Example 4 RC calculation in administrations involving FEG payments

3.10 A bankrupt was operating a restaurant with 5 employees. After assessing the profitability of the business the trustee decided to immediately shut it down and advised the employees about the FEG scheme. As a result of employees lodging claims under FEG, the bankruptcy trustee received an amount of $30,000. The trustee has also received $1,500 from the Department of Employment as reimbursement for his costs of verifying employee entitlements under the scheme. No other realisations were made in the estate.

3.11 In the above example, the amount of $30,000 received by the trustee for distribution to affected employees is excluded when calculating the RC liability. The $1,500 the trustee received from the Department of Employment) is also not a realisation in the estate as this money was received by the trustee in his capacity as an agent of the Department of Employment for work done on their behalf, not in his capacity as trustee of the bankrupt estate.

Example 5 RC calculation in estates involving creditor funding or s305 funding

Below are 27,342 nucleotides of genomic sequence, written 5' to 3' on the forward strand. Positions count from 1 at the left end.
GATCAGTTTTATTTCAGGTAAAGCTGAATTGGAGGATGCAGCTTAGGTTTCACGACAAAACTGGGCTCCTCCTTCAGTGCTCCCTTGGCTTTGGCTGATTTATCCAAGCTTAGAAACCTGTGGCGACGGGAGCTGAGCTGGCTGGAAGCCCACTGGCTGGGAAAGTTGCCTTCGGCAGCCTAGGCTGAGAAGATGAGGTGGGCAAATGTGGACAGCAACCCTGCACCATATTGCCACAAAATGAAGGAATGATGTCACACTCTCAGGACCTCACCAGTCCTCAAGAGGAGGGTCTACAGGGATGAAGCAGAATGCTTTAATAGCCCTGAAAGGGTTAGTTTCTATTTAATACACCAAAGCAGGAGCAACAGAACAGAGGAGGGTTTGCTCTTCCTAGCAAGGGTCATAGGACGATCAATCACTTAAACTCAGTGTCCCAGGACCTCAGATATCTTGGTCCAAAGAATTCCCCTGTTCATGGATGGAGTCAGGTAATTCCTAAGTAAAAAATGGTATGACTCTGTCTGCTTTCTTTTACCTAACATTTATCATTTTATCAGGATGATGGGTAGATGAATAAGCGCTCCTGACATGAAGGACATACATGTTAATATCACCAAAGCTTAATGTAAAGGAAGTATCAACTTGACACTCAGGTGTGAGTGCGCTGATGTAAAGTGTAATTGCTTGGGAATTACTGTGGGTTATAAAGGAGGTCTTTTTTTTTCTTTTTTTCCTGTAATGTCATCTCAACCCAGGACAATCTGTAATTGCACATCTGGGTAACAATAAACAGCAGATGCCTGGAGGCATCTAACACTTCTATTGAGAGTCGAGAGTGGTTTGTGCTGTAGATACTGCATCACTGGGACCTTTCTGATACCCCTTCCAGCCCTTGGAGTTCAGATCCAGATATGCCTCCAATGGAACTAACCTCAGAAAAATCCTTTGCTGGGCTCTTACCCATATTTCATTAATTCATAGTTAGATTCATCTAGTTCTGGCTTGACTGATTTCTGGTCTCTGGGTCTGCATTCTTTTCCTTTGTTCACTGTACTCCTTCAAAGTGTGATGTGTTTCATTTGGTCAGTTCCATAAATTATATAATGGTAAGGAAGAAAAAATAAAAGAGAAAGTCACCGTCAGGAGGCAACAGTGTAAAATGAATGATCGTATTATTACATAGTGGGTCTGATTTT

3.12 The Australian Taxation Office (ATO), a major creditor, has agreed to provide a bankruptcy trustee with an indemnity of up to $25,000 for investigations into the debtor’s affairs. As at the end of the charge period the trustee had called up $15,000 against the ATO indemnity to pay for legal costs of $10,000 and his own costs of $5,000. The trustee has also been successful in realising a $100,000 preferential payment in the estate as a result of those investigations and has returned the $15,000 paid by ATO.

3.13 The RC payable is calculated as follows:

Amount realised = $100,000 (being recovery of preference payment)
Permitted deductions = $0
Amount on which charge is payable = $100,000 – $0 = $100,000
RC payable = $100,000 x applicable RC rate

Note: In the above example, the indemnity funding received and refunded to the ATO should also be disclosed in the AER to ensure correct representation of the administration’s account is reported to AFSA.

Example 6 RC calculation in estates involving commercial litigation funding

3.14 Litigation Funders Ltd (LFL) has agreed to provide funding to recover an undervalued transfer of property for a 30% funding fee plus reimbursement of costs upon success. The trustee ultimately settles with the transferee for $100,000. The trustee’s solicitor sends him a cheque of $55,000 after directly paying LFL an amount of $45,000 (being $30,000 funding fee and $15,000 reimbursement of the legal costs previously paid by LFL direct to the solicitor).